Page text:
Yesterday, Robert Acker wrote an article for Mashable about the five things that automakers must do in order to make web-connected cars attractive to mainstream consumers. Acker's comments are insightful -- we wouldn't expect anything less from the GM of from Aha Radio -- but we have a few more items to add to the wish list.
In a nutshell, Acker argues that automakers need to focus on making web integration safer, simpler, and more consistent from one vehicle to the next. We agree, but we envision a slightly different approach to the problems at hand. We suggest that car companies:
1. Make the mobile phone central
Acker sees a divide between mobile phones and the infotainment systems found in cars. We don't think that's quite right. People spend far more time with their mobile phones than in their cars -- so much so that many of us feel lost without them. They're where we store our personal contacts, retrieve our email, pull info from the web, and more. In fact, countries like the U.S. and Great Britain have more cell phones than citizens.
In other words, we're comfortable with our mobile phones, and we have lots of important data stored on them. Integrating them into the infotainment experience seems like a no-brainer. To do that effectively, however, we strongly suggest that automakers...
2. Make mobile phone integration simpler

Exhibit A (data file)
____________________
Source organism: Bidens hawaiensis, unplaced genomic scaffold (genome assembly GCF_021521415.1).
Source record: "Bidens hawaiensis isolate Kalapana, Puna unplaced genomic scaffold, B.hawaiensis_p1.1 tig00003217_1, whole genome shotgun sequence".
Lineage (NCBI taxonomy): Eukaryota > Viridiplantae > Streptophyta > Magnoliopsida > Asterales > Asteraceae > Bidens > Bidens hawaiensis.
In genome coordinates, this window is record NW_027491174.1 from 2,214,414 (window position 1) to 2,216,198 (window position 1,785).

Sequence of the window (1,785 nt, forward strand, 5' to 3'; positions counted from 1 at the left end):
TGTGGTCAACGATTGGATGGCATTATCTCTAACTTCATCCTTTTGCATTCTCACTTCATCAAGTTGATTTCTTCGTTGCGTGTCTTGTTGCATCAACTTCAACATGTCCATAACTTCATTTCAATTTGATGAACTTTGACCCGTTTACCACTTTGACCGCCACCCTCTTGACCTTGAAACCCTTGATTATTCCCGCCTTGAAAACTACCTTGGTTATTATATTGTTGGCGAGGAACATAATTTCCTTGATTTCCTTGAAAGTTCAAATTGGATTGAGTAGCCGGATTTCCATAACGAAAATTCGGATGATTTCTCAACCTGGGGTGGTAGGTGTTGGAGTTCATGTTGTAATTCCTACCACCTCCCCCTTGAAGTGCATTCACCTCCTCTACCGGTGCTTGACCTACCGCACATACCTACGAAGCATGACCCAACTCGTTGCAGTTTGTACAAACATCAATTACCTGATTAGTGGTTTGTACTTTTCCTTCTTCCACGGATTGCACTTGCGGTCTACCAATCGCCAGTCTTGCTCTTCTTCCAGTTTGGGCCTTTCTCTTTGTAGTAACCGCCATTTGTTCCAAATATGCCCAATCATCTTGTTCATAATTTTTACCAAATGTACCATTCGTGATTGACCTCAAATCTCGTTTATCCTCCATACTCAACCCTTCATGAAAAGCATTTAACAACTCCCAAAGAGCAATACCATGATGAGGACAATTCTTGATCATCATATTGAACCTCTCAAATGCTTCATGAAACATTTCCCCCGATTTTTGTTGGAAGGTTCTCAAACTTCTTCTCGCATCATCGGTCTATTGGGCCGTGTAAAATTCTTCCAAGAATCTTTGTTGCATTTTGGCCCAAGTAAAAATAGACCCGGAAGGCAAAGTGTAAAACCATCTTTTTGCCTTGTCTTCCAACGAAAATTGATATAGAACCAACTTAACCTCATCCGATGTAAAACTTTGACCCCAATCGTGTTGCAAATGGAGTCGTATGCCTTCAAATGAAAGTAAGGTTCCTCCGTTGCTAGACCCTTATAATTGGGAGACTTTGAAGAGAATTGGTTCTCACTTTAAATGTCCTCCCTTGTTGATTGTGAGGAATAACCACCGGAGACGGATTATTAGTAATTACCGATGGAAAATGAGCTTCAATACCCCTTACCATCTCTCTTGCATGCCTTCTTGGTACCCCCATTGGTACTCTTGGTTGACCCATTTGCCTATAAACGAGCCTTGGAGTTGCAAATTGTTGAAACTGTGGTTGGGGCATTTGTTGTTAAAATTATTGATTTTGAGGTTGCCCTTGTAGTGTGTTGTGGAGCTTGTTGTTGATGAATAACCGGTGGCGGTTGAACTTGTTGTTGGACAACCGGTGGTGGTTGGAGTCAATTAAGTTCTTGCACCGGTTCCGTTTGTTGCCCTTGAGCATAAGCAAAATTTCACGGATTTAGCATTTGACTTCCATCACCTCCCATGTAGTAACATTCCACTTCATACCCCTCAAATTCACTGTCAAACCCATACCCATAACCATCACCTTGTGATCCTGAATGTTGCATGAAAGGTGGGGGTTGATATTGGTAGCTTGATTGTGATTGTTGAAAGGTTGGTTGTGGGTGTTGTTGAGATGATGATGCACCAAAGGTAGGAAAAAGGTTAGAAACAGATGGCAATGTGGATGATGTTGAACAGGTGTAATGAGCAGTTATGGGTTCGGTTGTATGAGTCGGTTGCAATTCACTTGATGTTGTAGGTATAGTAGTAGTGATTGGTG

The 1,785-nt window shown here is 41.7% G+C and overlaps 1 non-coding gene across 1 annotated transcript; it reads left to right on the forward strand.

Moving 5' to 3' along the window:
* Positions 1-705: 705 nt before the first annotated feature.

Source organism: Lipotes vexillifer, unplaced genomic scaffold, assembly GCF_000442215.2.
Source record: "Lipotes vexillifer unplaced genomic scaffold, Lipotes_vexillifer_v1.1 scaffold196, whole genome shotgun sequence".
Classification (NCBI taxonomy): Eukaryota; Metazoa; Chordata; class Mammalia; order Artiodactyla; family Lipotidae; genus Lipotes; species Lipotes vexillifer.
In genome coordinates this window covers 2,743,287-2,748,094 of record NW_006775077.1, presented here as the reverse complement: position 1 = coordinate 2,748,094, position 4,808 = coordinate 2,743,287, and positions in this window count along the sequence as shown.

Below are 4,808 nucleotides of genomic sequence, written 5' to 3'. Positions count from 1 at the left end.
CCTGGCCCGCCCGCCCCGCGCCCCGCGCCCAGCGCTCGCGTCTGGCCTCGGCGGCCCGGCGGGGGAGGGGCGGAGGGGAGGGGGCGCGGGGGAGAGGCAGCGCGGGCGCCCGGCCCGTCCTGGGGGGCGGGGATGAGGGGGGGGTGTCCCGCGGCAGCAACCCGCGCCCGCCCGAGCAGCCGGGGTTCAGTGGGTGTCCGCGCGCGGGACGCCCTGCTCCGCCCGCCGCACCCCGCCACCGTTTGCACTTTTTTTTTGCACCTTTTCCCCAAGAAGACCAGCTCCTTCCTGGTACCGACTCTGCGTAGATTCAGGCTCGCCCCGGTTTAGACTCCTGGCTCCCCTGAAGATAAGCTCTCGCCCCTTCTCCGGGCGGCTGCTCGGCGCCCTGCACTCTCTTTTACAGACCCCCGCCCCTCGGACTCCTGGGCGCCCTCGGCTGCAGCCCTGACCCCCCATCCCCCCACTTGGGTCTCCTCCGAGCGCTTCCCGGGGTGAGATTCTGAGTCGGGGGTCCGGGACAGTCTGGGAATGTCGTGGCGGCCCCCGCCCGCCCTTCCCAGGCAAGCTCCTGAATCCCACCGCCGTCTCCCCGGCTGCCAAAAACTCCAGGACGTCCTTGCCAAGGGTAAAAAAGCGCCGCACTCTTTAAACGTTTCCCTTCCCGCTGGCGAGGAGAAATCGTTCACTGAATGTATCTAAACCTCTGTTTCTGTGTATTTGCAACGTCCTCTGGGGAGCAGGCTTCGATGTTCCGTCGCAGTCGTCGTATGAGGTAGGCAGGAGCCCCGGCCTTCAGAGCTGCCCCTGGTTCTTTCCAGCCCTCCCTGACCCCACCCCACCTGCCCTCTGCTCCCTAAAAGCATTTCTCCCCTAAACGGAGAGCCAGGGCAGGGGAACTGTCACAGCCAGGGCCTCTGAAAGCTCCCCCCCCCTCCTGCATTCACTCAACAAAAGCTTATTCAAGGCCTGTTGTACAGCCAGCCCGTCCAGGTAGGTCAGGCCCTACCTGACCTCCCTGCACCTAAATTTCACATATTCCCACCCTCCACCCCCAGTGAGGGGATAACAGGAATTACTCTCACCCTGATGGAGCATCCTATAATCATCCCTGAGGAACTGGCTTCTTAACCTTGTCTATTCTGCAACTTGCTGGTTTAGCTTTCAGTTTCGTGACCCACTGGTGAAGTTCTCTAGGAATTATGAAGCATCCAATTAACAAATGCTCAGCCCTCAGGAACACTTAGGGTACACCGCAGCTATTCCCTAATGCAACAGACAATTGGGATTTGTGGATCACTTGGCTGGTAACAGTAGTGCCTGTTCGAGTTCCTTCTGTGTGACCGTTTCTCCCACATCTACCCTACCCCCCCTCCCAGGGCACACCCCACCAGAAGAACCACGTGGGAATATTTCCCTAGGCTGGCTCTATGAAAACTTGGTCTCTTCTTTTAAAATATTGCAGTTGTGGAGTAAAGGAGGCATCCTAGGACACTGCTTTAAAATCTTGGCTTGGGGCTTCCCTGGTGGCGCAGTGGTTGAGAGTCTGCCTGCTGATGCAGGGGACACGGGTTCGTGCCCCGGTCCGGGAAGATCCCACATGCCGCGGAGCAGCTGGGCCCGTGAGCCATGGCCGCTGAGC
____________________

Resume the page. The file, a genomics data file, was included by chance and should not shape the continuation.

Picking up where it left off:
Cables are terrible -- seriously, how much would you pay to clear out the jumble of wires clogging up your desk or the backside of your entertainment center? And Bluetooth? Don't even get us started. Please, just give us an effortless, easy way to sync our phones to our cars in the blink of an eye. How about allowing us to "check in" to our vehicles like we already do with Foursquare, but passively? As all our data moves to the cloud, automatically checking-in to our cars would provide seamless, hassle-free access to music, maps, and other important personalized content. (The groundwork for this sort of arrangement might be similar to a plan Acker mentions that's already offered by France Telecom.)
3. Help build the connected car infrastructure
We've seen numerous apps designed to make driving safer. Just last month, General Motors said that centering such vehicle-to-vehicle (V2V) technology around mobile phones was a great idea: after all, people upgrade their phones far more often than they upgrade their rides, meaning that improvements can roll out faster to smartphones than to automobiles. Now, we just need automakers to find ways to facilitate communication between smartphones and the grid.
In other words: automakers, please give us the V2V communications that we want, but use our smartphones to do it. This probably isn't so much a matter of investing in apps as it is investing in the infrastructure elements that make that V2V system work (e.g. satellites, grid enhancements). Partnering with key organizations and communities -- as Ford and the Department of Transportation have done -- could help speed things along.
If you have more items you'd like to add to this connected-car wish list, drop us a note in the comments below.